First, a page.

The use of water to treat illness is a practice of great antiquity, appearing in the
works of ancient Greek and Roman physicians. It was prescribed for muscle
fatigue and similar ailments, but also for the treatment of mental derangement
arising from bodily disorders like rabies and high fevers. This exhibit explores the
development and use of hydrotherapy in the treatment of mental disorders.
Treatment by 'shock and commotion'
came early in the history of psychiatry.
A method of producing shock usque ad
deliquum, to the brink of death, was the
ducking treatment to 'suffocate the mad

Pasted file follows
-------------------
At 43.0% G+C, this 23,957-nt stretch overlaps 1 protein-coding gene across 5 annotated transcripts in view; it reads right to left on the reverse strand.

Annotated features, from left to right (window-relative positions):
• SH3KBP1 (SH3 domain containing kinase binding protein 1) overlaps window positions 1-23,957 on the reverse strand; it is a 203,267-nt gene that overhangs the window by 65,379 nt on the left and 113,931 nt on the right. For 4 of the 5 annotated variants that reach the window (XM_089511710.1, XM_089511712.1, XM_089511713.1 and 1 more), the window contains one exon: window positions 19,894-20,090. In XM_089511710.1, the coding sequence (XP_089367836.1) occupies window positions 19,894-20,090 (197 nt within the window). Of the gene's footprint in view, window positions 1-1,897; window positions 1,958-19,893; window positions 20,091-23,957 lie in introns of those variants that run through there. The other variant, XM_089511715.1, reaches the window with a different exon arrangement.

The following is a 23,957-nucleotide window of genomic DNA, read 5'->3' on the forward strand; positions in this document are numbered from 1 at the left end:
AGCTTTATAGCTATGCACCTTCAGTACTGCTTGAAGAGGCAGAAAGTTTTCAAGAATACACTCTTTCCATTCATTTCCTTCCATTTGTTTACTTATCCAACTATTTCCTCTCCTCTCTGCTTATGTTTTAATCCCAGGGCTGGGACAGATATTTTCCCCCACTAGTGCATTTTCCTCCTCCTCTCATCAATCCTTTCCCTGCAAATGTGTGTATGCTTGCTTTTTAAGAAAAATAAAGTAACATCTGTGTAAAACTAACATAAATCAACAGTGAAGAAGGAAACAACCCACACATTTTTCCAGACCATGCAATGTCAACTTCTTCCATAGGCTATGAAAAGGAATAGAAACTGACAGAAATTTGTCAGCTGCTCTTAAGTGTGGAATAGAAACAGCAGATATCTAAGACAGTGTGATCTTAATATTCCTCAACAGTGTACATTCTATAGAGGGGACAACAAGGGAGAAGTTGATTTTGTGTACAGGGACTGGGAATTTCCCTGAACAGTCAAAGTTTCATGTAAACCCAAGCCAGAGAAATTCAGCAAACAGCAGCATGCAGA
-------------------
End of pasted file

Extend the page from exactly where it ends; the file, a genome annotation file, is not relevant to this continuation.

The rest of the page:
Ideas' advocated by the celebrated J.
B. van Helmont (1577-1644), as
reported in this book by his son.
Helmont believed that the 'too violent
and exhorbitant Operation of the fiery
Life' required extinction with water.
Patients were suspended head first
under water until they were
unconscious, after which they were
revived, if possible, and presumably
Franciscus Mercurius van Helmont.
The spirit of disease; or, diseases
from the spirit. London: Sarah Howkins,
(To read an excerpt from this book,
click on the title page image)